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As a part time job, I teach German, here in Germany, to teenagers (the interval goes from 15 years of age to 18) who have fled their lands due to war and general political instability. The come from different backgrounds; in the class I am teaching now, I have Eritreans, Afghans and Kurds. This, in order, implies the fact that they speak different languages (Persian, Tigrinya, Kurdish and Arabic).

The main problem I am having is, apart from discipline, making them understand, as an example, what the subject of a sentence is, or what a verb is. I have reiterated many times over the standard definition of verb, that is A verb is a word which expresses an action, but they do not seem to fully comprehend what a verb is unless I list a few of them.

I am not a Deutsch (Lehramt) student; indeed, I study Mathematics. This means that I do not have the pedagogical tools to cope with this problem. Does any of you have even a remote idea of how to even slightly improve their understanding of words representing abstract ideas, that is, words whose meaning I cannot visually convey? For they need to learn what a verb or an attribute is, this is unentbehrlich for students of German of any level.

closed as off-topic by Robert, chirlu, Jan, boaten, user unknown Jun 26 '15 at 17:39

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  • Well, it’s not clear if explicit grammatical knowledge really is indispensable. I mean, what percentage of Germans (excluding those who learned Latin in school) can explain what a grammatical subject is, or pinpoint it in a sentence? Still, they speak mostly a passable German. – chirlu Jun 25 '15 at 13:51
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    I agree that it's helpful to know what a verb is but I disagree on attribute. Stay with the VERY BASIC building blocks and forget about all the higher grammatical concepts. As for verbs... try to introduce them as things you do. You can act out many verbs (sleep, eat, drink, laugh, cry). Also, you should NOT bring "sein" into the mix because I reckon that some of their native tongues do not have this the way German has. They say "I hungry" so if you try to use "sein" as an example you set them up for confusion. – Emanuel Jun 25 '15 at 15:18
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    German children are very well able to master their mother tongue and also build subordinate clauses without having the faintest clue what a verb or an attribute is until they learn that many years later in school. There are lots of pedagocial approaches to teach foreign languages and even if a 'grammatical drill' is very common, I doubt that it's neither necessary, nor the best way. – jarnbjo Jun 25 '15 at 15:44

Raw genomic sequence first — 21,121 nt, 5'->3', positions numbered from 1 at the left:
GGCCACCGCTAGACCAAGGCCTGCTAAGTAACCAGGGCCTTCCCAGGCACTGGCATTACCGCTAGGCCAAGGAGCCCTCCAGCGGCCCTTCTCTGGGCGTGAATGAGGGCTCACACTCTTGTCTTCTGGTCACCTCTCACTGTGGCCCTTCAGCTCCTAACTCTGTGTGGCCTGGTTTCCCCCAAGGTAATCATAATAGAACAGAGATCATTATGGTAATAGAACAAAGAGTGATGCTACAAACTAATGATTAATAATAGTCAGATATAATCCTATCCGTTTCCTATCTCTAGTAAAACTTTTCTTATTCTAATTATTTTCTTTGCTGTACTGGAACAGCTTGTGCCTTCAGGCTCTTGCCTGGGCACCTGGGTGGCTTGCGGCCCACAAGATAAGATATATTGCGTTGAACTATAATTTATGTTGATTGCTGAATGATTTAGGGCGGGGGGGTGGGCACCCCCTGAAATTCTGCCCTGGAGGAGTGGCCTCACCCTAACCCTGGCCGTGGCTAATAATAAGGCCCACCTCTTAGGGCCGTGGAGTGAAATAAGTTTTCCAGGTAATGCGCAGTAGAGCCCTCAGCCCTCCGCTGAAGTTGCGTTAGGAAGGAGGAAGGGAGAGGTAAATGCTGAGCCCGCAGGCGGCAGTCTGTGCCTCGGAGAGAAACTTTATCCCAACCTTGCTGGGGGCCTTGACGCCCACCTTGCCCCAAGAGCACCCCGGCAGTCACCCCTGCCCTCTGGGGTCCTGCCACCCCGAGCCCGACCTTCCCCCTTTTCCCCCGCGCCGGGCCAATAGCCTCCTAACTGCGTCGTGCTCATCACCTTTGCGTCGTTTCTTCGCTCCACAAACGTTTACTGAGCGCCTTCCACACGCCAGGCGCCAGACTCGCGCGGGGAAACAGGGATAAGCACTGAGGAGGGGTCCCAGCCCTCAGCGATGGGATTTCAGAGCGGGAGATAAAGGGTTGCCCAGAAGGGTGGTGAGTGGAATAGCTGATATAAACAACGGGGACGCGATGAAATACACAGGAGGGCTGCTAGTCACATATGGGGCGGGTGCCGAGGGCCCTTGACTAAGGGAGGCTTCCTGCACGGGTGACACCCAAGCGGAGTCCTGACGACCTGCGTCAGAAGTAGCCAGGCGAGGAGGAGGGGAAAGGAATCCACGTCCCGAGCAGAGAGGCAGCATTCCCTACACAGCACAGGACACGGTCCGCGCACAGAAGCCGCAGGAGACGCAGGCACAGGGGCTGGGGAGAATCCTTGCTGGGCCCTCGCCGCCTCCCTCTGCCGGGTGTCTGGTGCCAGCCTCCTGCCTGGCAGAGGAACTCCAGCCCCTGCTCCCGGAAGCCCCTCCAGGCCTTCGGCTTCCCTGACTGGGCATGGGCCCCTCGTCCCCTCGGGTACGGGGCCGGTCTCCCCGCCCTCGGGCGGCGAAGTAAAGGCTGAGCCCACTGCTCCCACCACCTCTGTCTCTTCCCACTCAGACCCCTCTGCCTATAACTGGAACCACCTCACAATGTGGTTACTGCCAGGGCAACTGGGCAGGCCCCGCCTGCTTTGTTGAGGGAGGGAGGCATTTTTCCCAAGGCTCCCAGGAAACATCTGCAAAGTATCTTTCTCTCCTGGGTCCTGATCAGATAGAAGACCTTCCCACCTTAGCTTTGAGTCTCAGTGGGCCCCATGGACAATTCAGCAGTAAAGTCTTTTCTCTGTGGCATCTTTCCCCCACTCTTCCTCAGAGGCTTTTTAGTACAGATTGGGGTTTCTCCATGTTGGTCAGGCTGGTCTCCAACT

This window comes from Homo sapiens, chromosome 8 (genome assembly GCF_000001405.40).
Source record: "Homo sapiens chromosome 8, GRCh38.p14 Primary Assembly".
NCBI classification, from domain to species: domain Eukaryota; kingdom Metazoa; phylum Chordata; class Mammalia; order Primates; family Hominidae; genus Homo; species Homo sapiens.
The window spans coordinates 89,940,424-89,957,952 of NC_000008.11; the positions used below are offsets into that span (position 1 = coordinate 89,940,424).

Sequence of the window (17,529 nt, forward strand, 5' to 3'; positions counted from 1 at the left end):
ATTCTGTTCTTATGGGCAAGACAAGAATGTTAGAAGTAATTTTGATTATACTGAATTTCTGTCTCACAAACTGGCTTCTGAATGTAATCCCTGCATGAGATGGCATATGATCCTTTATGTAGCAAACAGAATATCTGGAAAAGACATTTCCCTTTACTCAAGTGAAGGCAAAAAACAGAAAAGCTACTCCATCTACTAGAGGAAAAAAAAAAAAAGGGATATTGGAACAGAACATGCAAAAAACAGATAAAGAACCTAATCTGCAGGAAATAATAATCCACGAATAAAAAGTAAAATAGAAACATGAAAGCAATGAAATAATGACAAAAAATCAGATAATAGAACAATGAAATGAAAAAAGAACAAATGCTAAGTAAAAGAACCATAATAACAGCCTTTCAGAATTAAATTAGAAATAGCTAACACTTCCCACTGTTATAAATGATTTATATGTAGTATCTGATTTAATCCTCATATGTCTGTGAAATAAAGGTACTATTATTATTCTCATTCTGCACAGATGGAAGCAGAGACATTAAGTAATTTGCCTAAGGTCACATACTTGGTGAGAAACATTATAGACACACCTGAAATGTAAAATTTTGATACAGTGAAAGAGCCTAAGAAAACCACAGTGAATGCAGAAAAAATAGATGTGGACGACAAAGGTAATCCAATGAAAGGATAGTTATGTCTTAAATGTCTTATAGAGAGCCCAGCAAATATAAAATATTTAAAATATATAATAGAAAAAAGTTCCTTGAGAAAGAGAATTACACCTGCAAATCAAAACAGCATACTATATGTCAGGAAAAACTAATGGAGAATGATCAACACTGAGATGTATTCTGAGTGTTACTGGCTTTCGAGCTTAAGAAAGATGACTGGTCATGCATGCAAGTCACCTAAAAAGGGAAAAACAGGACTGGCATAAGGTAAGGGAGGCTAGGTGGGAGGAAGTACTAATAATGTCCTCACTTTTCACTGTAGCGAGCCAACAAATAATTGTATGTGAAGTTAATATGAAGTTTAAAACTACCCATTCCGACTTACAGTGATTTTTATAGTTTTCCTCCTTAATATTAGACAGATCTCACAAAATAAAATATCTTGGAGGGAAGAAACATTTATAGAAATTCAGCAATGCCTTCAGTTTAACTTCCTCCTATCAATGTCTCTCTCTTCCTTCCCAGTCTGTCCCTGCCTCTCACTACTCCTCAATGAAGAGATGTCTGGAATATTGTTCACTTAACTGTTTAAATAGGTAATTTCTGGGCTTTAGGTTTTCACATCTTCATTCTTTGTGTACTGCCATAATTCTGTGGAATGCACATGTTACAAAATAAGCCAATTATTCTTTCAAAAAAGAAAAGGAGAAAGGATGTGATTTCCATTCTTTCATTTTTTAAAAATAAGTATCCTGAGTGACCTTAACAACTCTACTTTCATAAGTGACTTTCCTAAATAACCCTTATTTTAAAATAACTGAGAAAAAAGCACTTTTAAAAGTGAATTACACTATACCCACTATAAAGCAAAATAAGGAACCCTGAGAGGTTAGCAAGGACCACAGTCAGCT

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    I’m voting to close this question as off-topic because it is about didactics, not the German language. – chirlu Jun 25 '15 at 20:04
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    This is a forum that will help lerners to learn German. I think learning and teaching methods can't be separated. Learning methods and teaching methods should be an important topic. – rogermue Jun 25 '15 at 23:10
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In your headline you use semantics. I'm sure that you dont want to teach them semantics, but basic grammar terms. I would not explain abstract Latin grammar terms as verb, attribute etc. I would work with graphics, colours and others optical means. The terms are of secondary importance, important is how the parts fit and work together.

Write a simple noun group on the blackboard: the old man with the pipe. It would be best if you also fixed a picture of this old man on the blackboard. Ask what the main part of the word group is. Let them guess. Don't be too quick. When enough students have said that man is the main part, draw a large rectangular box around man. Now ask what the minor parts of the word group are. At the end you have smaller boxes around the, old, with the pipe. Use colour, e.g. green for the main element, yellow for the subelements.

The large box is the main part or main element, the small boxes are sub-elements that cling to the main element. The whole group - now you are drawing a large circle around the whole word group - is one reasonable word group in which all parts belong together.

Now you can ask after word classes, and at the end you can introduce your grammar terms.

Don't begin with the grammar terms and try to explain them with words for half an hour, that is boring and useless.

Have the students take notes of your graphics. They should be able to carry home in their exercise books what they have learnt, and they should study this at home. Have a look at the exercise-books of your students from time to time.

I worked as a self-employed language teacher for 20 years and developed my own methods. Here is not the space and I have not the time to explain more. Teaching the system of language is not so easy as it seems. And it takes a long time till people grasp this system. And one has to develop new ways of explaining language. Understanding the system of language can be a fascinating and exciting thing when the teaching is right.

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